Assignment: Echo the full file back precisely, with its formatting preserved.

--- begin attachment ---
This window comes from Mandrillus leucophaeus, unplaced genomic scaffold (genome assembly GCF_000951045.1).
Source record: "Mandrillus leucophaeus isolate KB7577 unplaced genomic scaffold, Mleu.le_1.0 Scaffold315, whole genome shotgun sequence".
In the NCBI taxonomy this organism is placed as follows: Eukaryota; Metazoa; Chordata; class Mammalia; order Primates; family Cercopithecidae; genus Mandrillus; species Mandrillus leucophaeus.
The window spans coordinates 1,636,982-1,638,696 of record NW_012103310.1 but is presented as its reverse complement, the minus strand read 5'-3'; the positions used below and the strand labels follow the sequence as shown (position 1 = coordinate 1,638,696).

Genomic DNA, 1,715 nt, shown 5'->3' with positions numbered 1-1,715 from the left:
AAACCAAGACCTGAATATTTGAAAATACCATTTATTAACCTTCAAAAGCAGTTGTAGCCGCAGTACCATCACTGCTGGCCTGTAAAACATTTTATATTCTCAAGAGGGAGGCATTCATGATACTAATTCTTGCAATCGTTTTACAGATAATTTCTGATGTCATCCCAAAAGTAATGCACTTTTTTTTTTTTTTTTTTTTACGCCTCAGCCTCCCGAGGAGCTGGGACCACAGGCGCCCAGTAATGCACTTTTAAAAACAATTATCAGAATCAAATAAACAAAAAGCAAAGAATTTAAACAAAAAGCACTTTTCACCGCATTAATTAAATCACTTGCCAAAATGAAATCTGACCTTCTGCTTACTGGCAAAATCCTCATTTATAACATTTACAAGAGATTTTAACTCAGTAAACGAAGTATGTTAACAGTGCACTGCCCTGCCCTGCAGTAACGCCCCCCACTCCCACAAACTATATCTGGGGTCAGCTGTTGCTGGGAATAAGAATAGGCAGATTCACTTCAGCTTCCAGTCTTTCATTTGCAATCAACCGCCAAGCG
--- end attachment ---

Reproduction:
This window comes from Mandrillus leucophaeus, unplaced genomic scaffold (genome assembly GCF_000951045.1).
Source record: "Mandrillus leucophaeus isolate KB7577 unplaced genomic scaffold, Mleu.le_1.0 Scaffold315, whole genome shotgun sequence".
In the NCBI taxonomy this organism is placed as follows: Eukaryota; Metazoa; Chordata; class Mammalia; order Primates; family Cercopithecidae; genus Mandrillus; species Mandrillus leucophaeus.
The window spans coordinates 1,636,982-1,638,696 of record NW_012103310.1 but is presented as its reverse complement, the minus strand read 5'-3'; the positions used below and the strand labels follow the sequence as shown (position 1 = coordinate 1,638,696).

Genomic DNA, 1,715 nt, shown 5'->3' with positions numbered 1-1,715 from the left:
AAACCAAGACCTGAATATTTGAAAATACCATTTATTAACCTTCAAAAGCAGTTGTAGCCGCAGTACCATCACTGCTGGCCTGTAAAACATTTTATATTCTCAAGAGGGAGGCATTCATGATACTAATTCTTGCAATCGTTTTACAGATAATTTCTGATGTCATCCCAAAAGTAATGCACTTTTTTTTTTTTTTTTTTTTACGCCTCAGCCTCCCGAGGAGCTGGGACCACAGGCGCCCAGTAATGCACTTTTAAAAACAATTATCAGAATCAAATAAACAAAAAGCAAAGAATTTAAACAAAAAGCACTTTTCACCGCATTAATTAAATCACTTGCCAAAATGAAATCTGACCTTCTGCTTACTGGCAAAATCCTCATTTATAACATTTACAAGAGATTTTAACTCAGTAAACGAAGTATGTTAACAGTGCACTGCCCTGCCCTGCAGTAACGCCCCCCACTCCCACAAACTATATCTGGGGTCAGCTGTTGCTGGGAATAAGAATAGGCAGATTCACTTCAGCTTCCAGTCTTTCATTTGCAATCAACCGCCAAGCG